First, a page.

OIL SPILLS IN THE MARINE ENVIRONMENT

The largest and perhaps the most controllable source of oil pollution is from marine transportation activities. Intentional discharges from cleaning and deballasting operations comprise the largest component of these activites. Regulations have been promulgated under the PWSA requiring segregated ballast capacility for all new U.S.-flag ships larger than 70,000 dwt, and for new foreign vessels larger than 70,000 dwt that enter U.S. ports. There is considerable opposition, however, to proposed regulations extending these requirements to existing vessels. Furthermore, only two international conventions regarding preventative measures for tanker accidents are in effect, although amendments to one of these conventions are in force. Once a spill occurs, provisions exist under domestic Federal legislation (FWPCA) to clean up the spill within twelve miles from shore, and under an international convention (Intervention on the High Seas) to clean up the spill beyond the contiguous zone. Strict liability provisions exist for clean-up, but not for damages under Federal law -- except for certain pipeline, deepwater port, and OCS activities. Two international conventions providing compensation for damages have not been ratified by the U.S., although implementing legislation has been proposed over the past few years. If and when the U.S. does ratify these conventions, compensation would only be provided when damage is incurred within three miles from shore.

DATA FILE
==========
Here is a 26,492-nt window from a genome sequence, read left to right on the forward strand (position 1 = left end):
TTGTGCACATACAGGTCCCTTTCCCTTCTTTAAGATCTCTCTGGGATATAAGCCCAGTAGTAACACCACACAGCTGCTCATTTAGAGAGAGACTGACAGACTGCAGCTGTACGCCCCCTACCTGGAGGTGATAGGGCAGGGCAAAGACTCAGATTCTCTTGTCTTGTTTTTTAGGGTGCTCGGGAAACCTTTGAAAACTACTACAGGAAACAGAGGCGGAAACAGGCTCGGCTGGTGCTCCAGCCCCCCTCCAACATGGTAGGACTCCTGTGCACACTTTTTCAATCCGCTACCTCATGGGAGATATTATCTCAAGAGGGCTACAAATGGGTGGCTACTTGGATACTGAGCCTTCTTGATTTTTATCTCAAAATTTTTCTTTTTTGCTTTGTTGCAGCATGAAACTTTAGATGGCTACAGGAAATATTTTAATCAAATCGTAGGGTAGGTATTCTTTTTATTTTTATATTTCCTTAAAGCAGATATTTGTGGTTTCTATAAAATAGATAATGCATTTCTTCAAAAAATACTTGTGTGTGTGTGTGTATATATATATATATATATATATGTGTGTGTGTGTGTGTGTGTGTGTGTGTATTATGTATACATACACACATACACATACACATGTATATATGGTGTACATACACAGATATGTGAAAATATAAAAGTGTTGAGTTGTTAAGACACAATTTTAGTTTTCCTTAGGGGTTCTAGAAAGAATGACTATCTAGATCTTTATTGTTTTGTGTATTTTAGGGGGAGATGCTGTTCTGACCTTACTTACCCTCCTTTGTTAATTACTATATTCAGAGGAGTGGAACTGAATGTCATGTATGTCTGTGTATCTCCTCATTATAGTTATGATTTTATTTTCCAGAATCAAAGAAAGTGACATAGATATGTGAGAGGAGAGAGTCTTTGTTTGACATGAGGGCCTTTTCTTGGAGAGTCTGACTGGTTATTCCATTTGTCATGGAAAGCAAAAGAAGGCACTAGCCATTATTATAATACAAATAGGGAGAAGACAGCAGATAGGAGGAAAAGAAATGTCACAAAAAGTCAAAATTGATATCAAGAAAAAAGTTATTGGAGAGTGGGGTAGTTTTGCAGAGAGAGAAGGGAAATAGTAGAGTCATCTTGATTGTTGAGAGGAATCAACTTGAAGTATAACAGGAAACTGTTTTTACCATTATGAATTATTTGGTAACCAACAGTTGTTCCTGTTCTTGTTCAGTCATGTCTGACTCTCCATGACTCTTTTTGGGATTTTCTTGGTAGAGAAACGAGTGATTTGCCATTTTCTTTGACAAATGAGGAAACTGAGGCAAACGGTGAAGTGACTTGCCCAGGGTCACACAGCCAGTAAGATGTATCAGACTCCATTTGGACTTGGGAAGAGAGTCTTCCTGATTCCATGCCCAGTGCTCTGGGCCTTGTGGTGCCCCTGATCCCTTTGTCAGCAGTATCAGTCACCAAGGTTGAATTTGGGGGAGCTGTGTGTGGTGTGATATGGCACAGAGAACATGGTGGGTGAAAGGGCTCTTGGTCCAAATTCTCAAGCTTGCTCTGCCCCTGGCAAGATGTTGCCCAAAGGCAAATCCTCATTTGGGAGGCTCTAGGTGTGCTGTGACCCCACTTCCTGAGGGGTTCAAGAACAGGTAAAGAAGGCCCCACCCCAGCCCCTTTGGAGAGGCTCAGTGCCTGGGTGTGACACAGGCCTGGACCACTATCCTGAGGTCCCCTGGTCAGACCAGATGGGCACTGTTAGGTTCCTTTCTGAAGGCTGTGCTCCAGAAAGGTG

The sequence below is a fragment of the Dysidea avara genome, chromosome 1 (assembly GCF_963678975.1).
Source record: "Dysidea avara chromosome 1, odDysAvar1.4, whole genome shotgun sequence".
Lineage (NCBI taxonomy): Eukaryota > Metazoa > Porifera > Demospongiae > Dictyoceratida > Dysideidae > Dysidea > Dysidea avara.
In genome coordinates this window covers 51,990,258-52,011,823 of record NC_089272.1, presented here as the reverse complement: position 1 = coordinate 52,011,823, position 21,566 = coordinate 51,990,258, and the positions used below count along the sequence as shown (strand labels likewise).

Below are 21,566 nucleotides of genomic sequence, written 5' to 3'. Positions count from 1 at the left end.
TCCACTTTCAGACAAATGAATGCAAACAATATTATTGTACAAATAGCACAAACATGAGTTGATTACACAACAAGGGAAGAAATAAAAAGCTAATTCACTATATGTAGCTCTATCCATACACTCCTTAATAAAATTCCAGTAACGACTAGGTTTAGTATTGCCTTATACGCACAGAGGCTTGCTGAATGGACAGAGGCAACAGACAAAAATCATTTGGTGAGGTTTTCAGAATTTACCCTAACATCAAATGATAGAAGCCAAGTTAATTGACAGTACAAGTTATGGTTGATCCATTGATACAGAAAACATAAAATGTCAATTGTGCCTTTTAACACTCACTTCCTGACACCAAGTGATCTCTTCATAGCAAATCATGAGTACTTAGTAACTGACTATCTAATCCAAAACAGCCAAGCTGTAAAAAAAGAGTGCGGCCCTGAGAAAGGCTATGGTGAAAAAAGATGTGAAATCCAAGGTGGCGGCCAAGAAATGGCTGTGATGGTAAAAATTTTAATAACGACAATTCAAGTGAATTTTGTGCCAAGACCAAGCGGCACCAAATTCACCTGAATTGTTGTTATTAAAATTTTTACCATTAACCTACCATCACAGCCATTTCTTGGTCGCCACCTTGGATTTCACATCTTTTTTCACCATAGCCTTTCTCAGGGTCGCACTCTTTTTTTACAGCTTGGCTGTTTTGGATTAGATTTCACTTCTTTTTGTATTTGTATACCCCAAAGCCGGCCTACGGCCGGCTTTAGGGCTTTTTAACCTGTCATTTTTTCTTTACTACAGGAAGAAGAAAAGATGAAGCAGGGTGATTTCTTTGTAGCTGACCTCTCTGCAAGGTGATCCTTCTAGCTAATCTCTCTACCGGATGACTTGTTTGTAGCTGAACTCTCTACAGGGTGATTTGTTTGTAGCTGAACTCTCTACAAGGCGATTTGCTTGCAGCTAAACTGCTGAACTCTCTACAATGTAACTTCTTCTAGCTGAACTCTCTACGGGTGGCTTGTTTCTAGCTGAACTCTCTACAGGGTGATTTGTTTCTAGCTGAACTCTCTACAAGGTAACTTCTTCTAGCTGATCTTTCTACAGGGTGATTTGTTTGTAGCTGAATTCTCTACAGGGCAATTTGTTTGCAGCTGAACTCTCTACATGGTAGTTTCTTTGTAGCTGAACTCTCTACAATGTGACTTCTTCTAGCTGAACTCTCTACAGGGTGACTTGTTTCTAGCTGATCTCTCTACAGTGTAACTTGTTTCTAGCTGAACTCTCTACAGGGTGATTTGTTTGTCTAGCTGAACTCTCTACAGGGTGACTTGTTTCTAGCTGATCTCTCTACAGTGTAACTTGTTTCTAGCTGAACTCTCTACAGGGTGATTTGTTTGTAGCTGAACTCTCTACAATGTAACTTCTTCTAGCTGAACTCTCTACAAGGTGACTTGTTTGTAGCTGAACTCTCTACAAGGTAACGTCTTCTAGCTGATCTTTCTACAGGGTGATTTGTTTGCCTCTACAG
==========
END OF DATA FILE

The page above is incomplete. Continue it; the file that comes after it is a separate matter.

• Corporate Authors:

    Library of Congress

    Congressional Research Service
    Washington, DC  USA  20540
  • Authors:
    • Reisch, M
    • Mielke, J E
  • Publication Date: 1977-5

Media Info

  • Pagination: 17 p.

Subject/Index Terms

Filing Info

  • Accession Number: 00158439
  • Record Type: Publication
  • Source Agency: Library of Congress
  • Report/Paper Numbers: Issue Brief #IB77014
  • Files: TRIS
  • Created Date: Aug 31 1977 12:00AM